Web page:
The fiscal sit­u­a­tion has not been as reas­sur­ing. The state deficit is expected to reach about 7% of GDP, as the country needs higher spend­ing to cope with the Covid-19 crisis, while the rev­enues have been declin­ing. More­over, 2020 has been one of the years with peak exter­nal public debt repayments.

Thus, the resump­tion of coop­er­a­tion with the IMF has become an absolute pri­or­ity. The ful­fil­ment of several vital pre­con­di­tions – the lifting of the mora­to­rium on agri­cul­tural land sales and the adop­tion of the law banning the return of nation­alised banks to its owners – allowed Ukraine to achieve a staff-level agree­ment with the IMF regard­ing a new USD 5 billion Stand-By Arrange­ment in May. Its approval is expected already in the first half of June. The IMF support has also unblocked the MFA from the EU, and the World Bank credits. Still, the much needed foreign direct invest­ments and large-scale pri­vati­sa­tion are unlikely to realise this year.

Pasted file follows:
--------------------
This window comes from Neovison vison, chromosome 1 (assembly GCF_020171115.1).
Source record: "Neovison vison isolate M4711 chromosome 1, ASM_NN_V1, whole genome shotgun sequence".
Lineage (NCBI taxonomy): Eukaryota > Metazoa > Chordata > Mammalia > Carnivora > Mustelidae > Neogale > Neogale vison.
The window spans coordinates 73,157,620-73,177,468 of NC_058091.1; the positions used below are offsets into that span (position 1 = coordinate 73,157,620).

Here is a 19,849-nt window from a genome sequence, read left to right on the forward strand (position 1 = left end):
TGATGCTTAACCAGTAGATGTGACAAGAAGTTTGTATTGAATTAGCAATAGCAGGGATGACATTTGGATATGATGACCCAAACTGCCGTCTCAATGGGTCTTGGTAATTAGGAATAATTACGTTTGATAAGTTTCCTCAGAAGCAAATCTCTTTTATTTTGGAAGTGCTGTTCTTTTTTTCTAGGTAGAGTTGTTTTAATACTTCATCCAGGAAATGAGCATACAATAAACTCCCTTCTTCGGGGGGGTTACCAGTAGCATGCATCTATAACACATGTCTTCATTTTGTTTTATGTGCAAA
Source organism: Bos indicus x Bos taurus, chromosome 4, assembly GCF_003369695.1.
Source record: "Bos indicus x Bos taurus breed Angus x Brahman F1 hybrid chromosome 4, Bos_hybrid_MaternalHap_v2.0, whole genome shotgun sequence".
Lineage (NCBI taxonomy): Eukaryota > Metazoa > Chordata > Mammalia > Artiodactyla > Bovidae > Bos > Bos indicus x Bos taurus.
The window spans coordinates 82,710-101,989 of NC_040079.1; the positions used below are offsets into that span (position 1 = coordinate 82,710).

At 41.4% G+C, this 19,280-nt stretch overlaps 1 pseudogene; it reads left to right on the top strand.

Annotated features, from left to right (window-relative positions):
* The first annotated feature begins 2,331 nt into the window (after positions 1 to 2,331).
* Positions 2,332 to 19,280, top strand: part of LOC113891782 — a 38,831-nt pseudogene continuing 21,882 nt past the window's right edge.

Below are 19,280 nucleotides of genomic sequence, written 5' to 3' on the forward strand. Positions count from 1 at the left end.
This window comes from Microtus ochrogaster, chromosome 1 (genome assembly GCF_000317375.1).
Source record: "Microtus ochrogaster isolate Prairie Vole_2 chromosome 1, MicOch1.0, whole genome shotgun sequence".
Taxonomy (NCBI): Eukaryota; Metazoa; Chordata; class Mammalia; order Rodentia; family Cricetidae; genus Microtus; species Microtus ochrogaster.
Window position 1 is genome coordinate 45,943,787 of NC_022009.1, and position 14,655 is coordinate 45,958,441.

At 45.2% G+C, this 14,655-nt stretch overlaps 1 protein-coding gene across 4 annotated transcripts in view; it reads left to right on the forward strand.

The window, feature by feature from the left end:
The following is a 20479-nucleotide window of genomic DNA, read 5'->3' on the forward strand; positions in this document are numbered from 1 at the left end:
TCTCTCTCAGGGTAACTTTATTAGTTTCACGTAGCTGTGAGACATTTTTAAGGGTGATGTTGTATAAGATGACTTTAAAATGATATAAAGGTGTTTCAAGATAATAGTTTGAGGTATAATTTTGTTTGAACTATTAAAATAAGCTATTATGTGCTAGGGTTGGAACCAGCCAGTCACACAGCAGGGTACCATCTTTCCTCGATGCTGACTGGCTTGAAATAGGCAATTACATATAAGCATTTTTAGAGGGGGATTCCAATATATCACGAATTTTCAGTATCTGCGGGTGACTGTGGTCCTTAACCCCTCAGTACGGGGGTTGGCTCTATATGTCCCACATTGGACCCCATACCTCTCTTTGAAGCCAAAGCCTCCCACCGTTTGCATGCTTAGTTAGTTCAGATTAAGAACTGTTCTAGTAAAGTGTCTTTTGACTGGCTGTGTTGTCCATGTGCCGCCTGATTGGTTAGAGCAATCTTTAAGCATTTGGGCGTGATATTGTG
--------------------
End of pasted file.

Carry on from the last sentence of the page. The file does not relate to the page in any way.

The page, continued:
The Covid-19 crisis has not con­tributed to the sta­bil­i­sa­tion of domes­tic pol­i­tics. The Cabinet of Min­is­ters headed by Oleksiy Hon­charuk was dis­missed in early March when the first signs of the forth­com­ing Covid-19 crisis started to show up. The new Gov­ern­ment formed by Denis Shmygal has already wit­nessed several changes of min­is­ters, includ­ing the Min­is­ter of Health­care, and has still been working without the approved Program. The Gov­ern­ment activ­i­ties have been accom­pa­nied by scan­dals, includ­ing the alle­ga­tions of cor­rup­tion in medical pro­cure­ments and the failed police reform. The judi­cial reform is stalled, the process of com­mu­ni­ties’ amal­ga­ma­tion under the decen­tral­i­sa­tion reform halted. At the same time, the peace ini­tia­tives in the con­flict with Russia have been hardly accept­able for a part of the society. However, the public approval of Pres­i­dent Zelen­sky has remained high, while the neg­a­tive sen­ti­ments are directed towards the Gov­ern­ment and the Parliament.

Ukraine has not yet entered a perfect storm, but the com­bi­na­tion of the deadly virus, eco­nomic hard­ships and polit­i­cal unease do not promise easy and quick revival.